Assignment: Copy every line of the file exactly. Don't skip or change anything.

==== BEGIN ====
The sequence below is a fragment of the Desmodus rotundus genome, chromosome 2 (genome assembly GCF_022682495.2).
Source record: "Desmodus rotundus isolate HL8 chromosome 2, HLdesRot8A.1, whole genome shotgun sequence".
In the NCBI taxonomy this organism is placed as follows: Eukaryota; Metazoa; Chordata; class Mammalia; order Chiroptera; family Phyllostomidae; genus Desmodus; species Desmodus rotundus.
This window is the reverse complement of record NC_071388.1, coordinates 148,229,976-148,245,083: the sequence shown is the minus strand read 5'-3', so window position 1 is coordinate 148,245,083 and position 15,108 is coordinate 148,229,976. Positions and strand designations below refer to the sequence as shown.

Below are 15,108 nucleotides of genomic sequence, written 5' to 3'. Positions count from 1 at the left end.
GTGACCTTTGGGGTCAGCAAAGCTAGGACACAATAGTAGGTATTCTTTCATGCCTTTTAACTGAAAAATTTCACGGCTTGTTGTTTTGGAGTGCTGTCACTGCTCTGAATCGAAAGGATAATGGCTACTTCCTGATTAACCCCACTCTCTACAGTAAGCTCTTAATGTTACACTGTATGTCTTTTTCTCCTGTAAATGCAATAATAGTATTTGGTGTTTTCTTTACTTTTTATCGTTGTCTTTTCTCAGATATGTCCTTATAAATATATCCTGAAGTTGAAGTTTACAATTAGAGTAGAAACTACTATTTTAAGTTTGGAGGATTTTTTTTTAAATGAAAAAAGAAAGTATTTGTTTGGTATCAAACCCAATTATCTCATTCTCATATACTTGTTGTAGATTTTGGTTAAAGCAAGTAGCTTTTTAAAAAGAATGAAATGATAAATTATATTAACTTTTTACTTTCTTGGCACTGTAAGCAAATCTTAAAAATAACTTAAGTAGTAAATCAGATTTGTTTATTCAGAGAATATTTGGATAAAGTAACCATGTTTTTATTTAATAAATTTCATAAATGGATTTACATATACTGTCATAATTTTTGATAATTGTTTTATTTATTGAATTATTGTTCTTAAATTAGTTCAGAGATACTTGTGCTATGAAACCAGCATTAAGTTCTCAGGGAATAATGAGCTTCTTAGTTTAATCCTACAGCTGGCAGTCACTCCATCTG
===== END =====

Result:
The sequence below is a fragment of the Desmodus rotundus genome, chromosome 2 (genome assembly GCF_022682495.2).
Source record: "Desmodus rotundus isolate HL8 chromosome 2, HLdesRot8A.1, whole genome shotgun sequence".
In the NCBI taxonomy this organism is placed as follows: Eukaryota; Metazoa; Chordata; class Mammalia; order Chiroptera; family Phyllostomidae; genus Desmodus; species Desmodus rotundus.
This window is the reverse complement of record NC_071388.1, coordinates 148,229,976-148,245,083: the sequence shown is the minus strand read 5'-3', so window position 1 is coordinate 148,245,083 and position 15,108 is coordinate 148,229,976. Positions and strand designations below refer to the sequence as shown.

Below are 15,108 nucleotides of genomic sequence, written 5' to 3'. Positions count from 1 at the left end.
GTGACCTTTGGGGTCAGCAAAGCTAGGACACAATAGTAGGTATTCTTTCATGCCTTTTAACTGAAAAATTTCACGGCTTGTTGTTTTGGAGTGCTGTCACTGCTCTGAATCGAAAGGATAATGGCTACTTCCTGATTAACCCCACTCTCTACAGTAAGCTCTTAATGTTACACTGTATGTCTTTTTCTCCTGTAAATGCAATAATAGTATTTGGTGTTTTCTTTACTTTTTATCGTTGTCTTTTCTCAGATATGTCCTTATAAATATATCCTGAAGTTGAAGTTTACAATTAGAGTAGAAACTACTATTTTAAGTTTGGAGGATTTTTTTTTAAATGAAAAAAGAAAGTATTTGTTTGGTATCAAACCCAATTATCTCATTCTCATATACTTGTTGTAGATTTTGGTTAAAGCAAGTAGCTTTTTAAAAAGAATGAAATGATAAATTATATTAACTTTTTACTTTCTTGGCACTGTAAGCAAATCTTAAAAATAACTTAAGTAGTAAATCAGATTTGTTTATTCAGAGAATATTTGGATAAAGTAACCATGTTTTTATTTAATAAATTTCATAAATGGATTTACATATACTGTCATAATTTTTGATAATTGTTTTATTTATTGAATTATTGTTCTTAAATTAGTTCAGAGATACTTGTGCTATGAAACCAGCATTAAGTTCTCAGGGAATAATGAGCTTCTTAGTTTAATCCTACAGCTGGCAGTCACTCCATCTG